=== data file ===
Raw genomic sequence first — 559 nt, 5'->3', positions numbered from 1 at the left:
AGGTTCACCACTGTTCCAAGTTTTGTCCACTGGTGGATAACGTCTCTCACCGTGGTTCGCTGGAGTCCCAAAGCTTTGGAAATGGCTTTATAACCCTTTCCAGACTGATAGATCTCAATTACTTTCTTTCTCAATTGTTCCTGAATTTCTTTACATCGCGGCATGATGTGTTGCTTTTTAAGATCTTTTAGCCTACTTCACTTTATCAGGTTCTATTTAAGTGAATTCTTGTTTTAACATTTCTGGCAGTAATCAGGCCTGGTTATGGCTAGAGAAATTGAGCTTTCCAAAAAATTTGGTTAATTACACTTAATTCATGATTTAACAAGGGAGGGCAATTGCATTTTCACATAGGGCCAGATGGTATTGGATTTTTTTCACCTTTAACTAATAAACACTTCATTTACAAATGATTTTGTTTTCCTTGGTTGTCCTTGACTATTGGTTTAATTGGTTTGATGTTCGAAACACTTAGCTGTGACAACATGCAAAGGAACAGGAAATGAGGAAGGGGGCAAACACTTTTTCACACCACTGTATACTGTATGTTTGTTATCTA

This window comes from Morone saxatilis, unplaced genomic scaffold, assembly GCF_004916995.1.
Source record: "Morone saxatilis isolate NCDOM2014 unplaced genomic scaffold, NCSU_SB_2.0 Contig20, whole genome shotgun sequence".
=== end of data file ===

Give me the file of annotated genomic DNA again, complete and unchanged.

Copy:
Raw genomic sequence first — 559 nt, 5'->3', positions numbered from 1 at the left:
AGGTTCACCACTGTTCCAAGTTTTGTCCACTGGTGGATAACGTCTCTCACCGTGGTTCGCTGGAGTCCCAAAGCTTTGGAAATGGCTTTATAACCCTTTCCAGACTGATAGATCTCAATTACTTTCTTTCTCAATTGTTCCTGAATTTCTTTACATCGCGGCATGATGTGTTGCTTTTTAAGATCTTTTAGCCTACTTCACTTTATCAGGTTCTATTTAAGTGAATTCTTGTTTTAACATTTCTGGCAGTAATCAGGCCTGGTTATGGCTAGAGAAATTGAGCTTTCCAAAAAATTTGGTTAATTACACTTAATTCATGATTTAACAAGGGAGGGCAATTGCATTTTCACATAGGGCCAGATGGTATTGGATTTTTTTCACCTTTAACTAATAAACACTTCATTTACAAATGATTTTGTTTTCCTTGGTTGTCCTTGACTATTGGTTTAATTGGTTTGATGTTCGAAACACTTAGCTGTGACAACATGCAAAGGAACAGGAAATGAGGAAGGGGGCAAACACTTTTTCACACCACTGTATACTGTATGTTTGTTATCTA

This window comes from Morone saxatilis, unplaced genomic scaffold, assembly GCF_004916995.1.
Source record: "Morone saxatilis isolate NCDOM2014 unplaced genomic scaffold, NCSU_SB_2.0 Contig20, whole genome shotgun sequence".